The other three members of the posse — especially Weigel and Novak — are also depressed, but can’t resist attempting some damage control. Eyes upward and grasping at straws in the wind, they ride their stallions in­to “deep doo-doo” as they try to snatch at the encyclical’s support for “the right of economic initia­tive” as some sort of wispy en­dorsement of capitalism and the West. A lot of slipping and slid­ing ensues.

They don’t seem to realize that, from Pope Pius Xl’s Quadragesimo Anno (1931) through Pope John Paul’s Laborem Exercens, the Vatican has increasingly recommended various forms of workers’ ownership and self-management as the optimal type of economic organization. When en­terprises are owned by workers, rather than private investors, and run by managers elected by the workers rather than managers tied to investors, those enterpris­es are no longer conventional pri­vate property; they are social or co-operative property. Here we have the right of economic initia­tive in its fullest sense.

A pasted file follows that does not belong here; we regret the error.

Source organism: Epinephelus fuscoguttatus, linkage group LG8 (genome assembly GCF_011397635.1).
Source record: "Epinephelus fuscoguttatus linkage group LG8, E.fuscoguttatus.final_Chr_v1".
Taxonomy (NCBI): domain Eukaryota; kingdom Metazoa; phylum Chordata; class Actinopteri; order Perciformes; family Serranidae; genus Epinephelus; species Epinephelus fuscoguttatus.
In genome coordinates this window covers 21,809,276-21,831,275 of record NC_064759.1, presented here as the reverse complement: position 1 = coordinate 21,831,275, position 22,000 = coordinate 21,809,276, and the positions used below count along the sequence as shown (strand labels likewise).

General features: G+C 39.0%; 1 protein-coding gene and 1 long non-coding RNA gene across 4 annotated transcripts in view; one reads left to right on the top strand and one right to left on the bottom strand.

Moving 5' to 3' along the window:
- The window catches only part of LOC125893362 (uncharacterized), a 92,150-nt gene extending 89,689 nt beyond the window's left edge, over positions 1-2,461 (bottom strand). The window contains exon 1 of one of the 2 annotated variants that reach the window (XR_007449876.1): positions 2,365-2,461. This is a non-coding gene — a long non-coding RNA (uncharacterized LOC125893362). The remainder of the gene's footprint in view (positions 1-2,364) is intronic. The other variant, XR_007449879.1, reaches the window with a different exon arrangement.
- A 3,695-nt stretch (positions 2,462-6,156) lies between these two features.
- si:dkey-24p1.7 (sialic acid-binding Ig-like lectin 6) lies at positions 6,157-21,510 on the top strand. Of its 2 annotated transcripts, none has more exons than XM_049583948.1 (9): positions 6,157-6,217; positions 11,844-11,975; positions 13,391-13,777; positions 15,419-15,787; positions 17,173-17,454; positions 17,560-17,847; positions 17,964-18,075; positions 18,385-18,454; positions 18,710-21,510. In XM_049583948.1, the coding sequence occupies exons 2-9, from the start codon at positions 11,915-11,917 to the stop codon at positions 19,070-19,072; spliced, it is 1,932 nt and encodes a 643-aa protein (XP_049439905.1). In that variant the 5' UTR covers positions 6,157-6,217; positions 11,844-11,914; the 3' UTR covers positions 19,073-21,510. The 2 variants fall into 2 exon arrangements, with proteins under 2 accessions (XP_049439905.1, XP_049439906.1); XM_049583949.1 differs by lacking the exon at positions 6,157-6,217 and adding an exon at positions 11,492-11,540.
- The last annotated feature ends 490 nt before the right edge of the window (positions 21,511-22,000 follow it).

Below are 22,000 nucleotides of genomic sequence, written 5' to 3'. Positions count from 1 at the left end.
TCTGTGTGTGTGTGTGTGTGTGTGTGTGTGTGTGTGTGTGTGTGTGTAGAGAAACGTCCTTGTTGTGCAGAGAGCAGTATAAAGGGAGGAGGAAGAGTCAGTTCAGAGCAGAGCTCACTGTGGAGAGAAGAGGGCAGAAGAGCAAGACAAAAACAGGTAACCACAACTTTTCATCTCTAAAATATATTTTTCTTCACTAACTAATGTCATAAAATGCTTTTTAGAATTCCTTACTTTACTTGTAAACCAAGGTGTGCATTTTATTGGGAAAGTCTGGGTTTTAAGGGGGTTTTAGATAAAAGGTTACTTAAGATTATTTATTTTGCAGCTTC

The right of economic ini­tiative is limited to the few under capitalism, but it can be extend­ed to the many when workers be­come owners and managers of their places of work. Is this but utopian papal piety? No. A quiet revolution is beginning to take place throughout the developed world — whether Western, Com­munist, or neutral — as workers are gradually displacing investors, managers, and state bureaucrats as the de jure and/or de facto controllers of enterprises.

No, this isn’t the liberal cap­italism of our neoconservatives, but why do they shrink from this wonderfully Catholic and catho­lic vision in their book? This is truly puzzling. For to grasp this vision is to begin to understand the coherence and beauty of Sollicitudo Rei Socialis.